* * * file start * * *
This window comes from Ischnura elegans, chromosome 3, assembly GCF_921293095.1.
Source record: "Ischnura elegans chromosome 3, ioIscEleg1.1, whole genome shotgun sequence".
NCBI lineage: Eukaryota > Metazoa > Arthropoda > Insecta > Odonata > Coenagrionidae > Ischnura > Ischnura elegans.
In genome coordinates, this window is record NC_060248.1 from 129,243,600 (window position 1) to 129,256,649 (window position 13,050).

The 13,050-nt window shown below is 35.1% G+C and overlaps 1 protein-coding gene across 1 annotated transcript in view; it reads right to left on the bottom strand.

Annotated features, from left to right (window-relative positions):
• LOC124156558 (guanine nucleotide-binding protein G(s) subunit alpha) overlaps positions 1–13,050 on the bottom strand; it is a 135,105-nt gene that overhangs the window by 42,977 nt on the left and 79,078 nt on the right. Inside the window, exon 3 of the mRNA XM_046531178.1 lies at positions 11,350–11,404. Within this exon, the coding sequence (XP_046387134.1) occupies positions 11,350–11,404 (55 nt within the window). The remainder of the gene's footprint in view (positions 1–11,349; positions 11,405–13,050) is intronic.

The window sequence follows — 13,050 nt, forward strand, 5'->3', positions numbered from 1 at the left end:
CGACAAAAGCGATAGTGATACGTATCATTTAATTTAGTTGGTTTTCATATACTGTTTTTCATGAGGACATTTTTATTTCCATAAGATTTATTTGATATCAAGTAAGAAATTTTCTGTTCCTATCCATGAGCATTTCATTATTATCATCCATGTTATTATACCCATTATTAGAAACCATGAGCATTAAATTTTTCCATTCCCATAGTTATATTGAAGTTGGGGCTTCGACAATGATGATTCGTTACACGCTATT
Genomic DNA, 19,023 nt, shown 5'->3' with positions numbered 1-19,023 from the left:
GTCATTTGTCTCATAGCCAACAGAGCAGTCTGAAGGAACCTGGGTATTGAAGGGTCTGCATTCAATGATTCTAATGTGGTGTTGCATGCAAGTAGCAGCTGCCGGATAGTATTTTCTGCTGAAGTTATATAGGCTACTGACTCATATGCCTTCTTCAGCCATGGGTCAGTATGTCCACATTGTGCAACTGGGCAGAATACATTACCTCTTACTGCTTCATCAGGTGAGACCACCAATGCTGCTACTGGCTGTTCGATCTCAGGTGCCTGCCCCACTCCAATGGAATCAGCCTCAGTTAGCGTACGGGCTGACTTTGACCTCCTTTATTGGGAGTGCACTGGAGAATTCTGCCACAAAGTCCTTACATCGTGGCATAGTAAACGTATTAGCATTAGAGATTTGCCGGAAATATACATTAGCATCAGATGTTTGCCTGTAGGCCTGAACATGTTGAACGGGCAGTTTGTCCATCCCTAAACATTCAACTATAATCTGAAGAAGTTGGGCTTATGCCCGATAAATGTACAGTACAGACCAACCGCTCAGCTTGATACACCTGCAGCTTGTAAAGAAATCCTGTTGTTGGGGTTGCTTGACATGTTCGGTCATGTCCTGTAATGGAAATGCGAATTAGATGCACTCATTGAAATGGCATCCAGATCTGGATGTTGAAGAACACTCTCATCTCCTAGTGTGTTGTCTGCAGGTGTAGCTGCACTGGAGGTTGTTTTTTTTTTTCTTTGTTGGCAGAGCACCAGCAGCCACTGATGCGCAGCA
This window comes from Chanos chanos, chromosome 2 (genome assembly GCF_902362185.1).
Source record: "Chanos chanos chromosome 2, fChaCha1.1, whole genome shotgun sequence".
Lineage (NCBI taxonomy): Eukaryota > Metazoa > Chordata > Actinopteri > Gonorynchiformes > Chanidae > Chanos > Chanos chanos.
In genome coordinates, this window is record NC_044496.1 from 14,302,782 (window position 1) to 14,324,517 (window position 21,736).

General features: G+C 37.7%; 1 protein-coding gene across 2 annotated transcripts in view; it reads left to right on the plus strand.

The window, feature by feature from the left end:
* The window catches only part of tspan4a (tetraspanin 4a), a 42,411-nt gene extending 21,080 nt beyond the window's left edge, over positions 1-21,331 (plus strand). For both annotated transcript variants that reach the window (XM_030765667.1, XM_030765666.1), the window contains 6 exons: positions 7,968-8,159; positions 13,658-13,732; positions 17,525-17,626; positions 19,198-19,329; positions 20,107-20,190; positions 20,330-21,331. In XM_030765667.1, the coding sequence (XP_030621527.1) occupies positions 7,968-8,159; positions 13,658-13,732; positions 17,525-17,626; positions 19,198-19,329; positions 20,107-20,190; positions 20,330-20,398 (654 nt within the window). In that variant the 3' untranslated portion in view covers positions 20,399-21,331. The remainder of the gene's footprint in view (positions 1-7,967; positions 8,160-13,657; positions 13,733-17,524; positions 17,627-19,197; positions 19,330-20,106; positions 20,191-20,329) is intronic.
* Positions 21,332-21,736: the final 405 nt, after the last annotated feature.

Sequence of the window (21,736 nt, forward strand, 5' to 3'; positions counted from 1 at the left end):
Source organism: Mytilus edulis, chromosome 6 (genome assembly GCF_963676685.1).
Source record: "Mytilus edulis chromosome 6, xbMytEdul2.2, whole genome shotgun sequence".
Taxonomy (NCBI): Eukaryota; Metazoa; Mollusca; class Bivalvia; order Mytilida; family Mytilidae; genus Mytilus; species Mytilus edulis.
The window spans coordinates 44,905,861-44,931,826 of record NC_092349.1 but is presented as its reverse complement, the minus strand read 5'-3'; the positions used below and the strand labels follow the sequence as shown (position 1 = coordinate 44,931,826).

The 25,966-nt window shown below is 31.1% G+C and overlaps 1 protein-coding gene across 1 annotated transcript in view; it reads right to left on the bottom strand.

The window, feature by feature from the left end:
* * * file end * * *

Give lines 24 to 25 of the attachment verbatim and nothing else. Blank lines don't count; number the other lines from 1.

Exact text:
The window spans coordinates 44,905,861-44,931,826 of record NC_092349.1 but is presented as its reverse complement, the minus strand read 5'-3'; the positions used below and the strand labels follow the sequence as shown (position 1 = coordinate 44,931,826).

The 25,966-nt window shown below is 31.1% G+C and overlaps 1 protein-coding gene across 1 annotated transcript in view; it reads right to left on the bottom strand.